So most of what’s going on I can at a high level ignore. We think about evolutionarily, we’re very attuned to changes in our environment. These deviations from baseline really grab my attention, and I put the majority of my attention there. So while there’s a ton of action happening, I’m focused on only a very small set of that action that’s actually relevant to the poker game at hand.

One of the studies that I love is they were trying to determine whether chess masters have better memory than a normal person. And so they had two types of chessboard. They had one chessboard that the position had been arrived at in an actual game. So these are chesspieces that actually could be there. And then they had chessboards where the pieces were just placed randomly. And so when they chesspieces could have gotten there naturally, the chessplayers played … Their memory was standards of deviation better than the norm. But when the chesspieces were placed randomly, they performed no better than random, than an average person.

Because of this chunking ability, because these pieces had arrive in a rational fashion, they were able to look at what seemed like just a random collection of pieces and chunk them into parts that they can remember.

Thor: Interesting. And as you’re excluding it … So what you basically do is excluding a lot of the noise, focused on exactly what’s important. You do that through repetition. When you’re working one on one with a client, do you find that your attentiveness and presence is even more heightened because of this, or do you find yourself at the point where there’s not enough going on and you kind of get distracted? I mean that’s not a fair question, with a client. Just in general, let’s say it that way, just so we don’t chase away all the-

Chris: Yeah, of course.

Thor: You know what I’m saying. If people are used to such immense amounts of data coming in, sometimes when the playing field slows down it’s like “You’ve lost my attention now.” Or do you find yourself hyper-attentive? Truthfully.

Chris: Yes, both. So yes, especially after I was at my poker peak when I was eat/sleep/breathe poker a hundred hours a week, real life moved very slow. So it was often commented to me that I was distractible in conversation, not much really held my interest. And so that was feedback that I took to heart. And so the last couple years I’ve really been working on creating that separation. So you know, meditation, yoga, you know, creative pursuits. Just getting things out of my head. Just being generally way more interested in people, learning a lot more about conversational dynamics, et cetera. I think the biggest thing for me is this internalization of this idea that you can always go deeper. Right? So even when it doesn’t feel like there’s not much going on, there’s always another level to things that you can engage your attention.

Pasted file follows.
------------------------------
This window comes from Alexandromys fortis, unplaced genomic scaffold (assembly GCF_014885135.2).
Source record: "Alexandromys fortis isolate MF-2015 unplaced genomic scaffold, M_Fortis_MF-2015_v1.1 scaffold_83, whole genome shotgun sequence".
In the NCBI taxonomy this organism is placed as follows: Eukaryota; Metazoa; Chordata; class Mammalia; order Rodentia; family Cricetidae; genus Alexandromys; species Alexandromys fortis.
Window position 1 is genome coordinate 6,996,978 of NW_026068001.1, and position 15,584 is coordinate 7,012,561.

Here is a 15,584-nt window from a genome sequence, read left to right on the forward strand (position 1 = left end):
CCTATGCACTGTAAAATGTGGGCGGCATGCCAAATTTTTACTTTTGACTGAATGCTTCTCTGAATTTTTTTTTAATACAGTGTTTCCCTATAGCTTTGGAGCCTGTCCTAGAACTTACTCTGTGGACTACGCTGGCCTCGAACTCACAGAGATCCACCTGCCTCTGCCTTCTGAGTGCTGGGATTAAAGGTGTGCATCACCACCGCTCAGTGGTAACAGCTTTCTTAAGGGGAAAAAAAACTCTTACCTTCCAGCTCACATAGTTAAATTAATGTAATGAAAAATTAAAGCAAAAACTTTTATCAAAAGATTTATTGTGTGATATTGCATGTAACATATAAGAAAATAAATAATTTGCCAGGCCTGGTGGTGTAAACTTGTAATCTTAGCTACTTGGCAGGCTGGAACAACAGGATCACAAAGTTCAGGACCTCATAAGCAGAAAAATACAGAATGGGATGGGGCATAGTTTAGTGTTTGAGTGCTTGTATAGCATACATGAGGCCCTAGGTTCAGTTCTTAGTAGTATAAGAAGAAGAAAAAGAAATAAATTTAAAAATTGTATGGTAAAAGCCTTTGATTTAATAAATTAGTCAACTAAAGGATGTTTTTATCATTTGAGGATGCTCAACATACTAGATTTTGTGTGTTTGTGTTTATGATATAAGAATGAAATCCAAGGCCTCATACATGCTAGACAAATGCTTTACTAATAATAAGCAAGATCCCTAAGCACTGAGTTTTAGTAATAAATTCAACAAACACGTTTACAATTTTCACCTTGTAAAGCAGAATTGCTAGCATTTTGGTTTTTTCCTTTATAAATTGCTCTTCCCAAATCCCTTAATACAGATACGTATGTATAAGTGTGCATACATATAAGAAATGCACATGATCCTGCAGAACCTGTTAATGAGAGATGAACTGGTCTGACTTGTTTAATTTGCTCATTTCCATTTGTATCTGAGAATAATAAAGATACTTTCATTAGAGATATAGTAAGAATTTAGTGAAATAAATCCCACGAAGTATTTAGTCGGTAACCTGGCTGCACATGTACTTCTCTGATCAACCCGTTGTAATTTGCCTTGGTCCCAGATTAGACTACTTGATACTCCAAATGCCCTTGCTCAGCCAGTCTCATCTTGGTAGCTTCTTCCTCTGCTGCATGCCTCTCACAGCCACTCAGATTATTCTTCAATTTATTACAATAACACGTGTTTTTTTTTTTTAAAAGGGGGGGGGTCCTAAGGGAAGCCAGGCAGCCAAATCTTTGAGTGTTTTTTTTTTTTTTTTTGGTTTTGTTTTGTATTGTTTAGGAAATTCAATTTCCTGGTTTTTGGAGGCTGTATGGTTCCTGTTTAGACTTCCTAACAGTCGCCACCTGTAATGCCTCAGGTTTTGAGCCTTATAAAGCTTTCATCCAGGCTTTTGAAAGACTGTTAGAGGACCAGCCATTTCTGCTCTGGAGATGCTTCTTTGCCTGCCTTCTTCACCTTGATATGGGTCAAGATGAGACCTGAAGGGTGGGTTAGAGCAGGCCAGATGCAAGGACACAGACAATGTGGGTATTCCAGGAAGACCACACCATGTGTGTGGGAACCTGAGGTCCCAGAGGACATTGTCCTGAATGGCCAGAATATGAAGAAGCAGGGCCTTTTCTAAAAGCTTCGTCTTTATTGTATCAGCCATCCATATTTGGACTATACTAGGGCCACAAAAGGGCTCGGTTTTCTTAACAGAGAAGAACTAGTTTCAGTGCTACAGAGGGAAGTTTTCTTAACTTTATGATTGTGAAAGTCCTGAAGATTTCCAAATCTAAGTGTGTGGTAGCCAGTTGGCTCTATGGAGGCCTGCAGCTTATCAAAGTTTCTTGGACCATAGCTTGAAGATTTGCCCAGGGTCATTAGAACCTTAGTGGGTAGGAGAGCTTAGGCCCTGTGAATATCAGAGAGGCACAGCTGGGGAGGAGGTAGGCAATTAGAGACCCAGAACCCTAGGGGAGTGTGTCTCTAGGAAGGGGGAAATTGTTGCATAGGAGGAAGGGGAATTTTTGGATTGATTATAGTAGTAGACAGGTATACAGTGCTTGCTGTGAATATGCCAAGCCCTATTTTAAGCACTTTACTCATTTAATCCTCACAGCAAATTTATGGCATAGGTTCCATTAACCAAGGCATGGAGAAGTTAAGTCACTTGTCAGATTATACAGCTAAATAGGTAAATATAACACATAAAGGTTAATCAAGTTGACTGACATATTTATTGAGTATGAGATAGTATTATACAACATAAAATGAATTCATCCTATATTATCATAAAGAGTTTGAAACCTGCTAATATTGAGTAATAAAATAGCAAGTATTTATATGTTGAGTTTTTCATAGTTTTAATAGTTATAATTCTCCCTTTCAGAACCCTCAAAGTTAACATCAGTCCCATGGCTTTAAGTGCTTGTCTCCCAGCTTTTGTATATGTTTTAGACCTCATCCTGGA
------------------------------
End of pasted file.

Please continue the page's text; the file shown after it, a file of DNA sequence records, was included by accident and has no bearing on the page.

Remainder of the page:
So whenever I find myself feeling bored, getting stuck in my head, whether it’s in a conversation or otherwise, I’m always trying to think about how I can go deeper, how can I extract more from the experience. And I think the counterbalance to that is a very core belief of mine, is these very intense periods. I think that eight hours of work a day is a fallacy. I think that I accomplish just as much in like two to four hours if I’m working on the right things, but that the rest of the time is spent resting and recovering and planning for those two to four hours. So if things are going to be really intense, and I try to operate at that level as much as I can as possible, whether I’m playing poker, working one on one with a client, or just having a conversation with a friend. I really try to prioritize unplugging and getting away from that so that I have those resources at my disposal for the most important things.

Client-wise, I’ve actually tried to dial down my intensity a little bit. I think when I first got into this performance consulting, I know so much about these things, but that the bottleneck is not knowledge for these people. They already know what they need to do, and the less that I talk in general, the better. So you think about like time of possession, like a soccer game, where in early coaching calls maybe it was like 80/20 in favor of me, as in like “Here’s all the things you need to do to fix your life.” Those don’t tend to go over very well. Right? You need a little bit of sugar with medicine. Now that has shifted to like 20/80, where most of my talking is asking questions, to help illuminate and help them to rediscover what they already knew as far as what works best for them. So there are times that actually being less intense is more useful.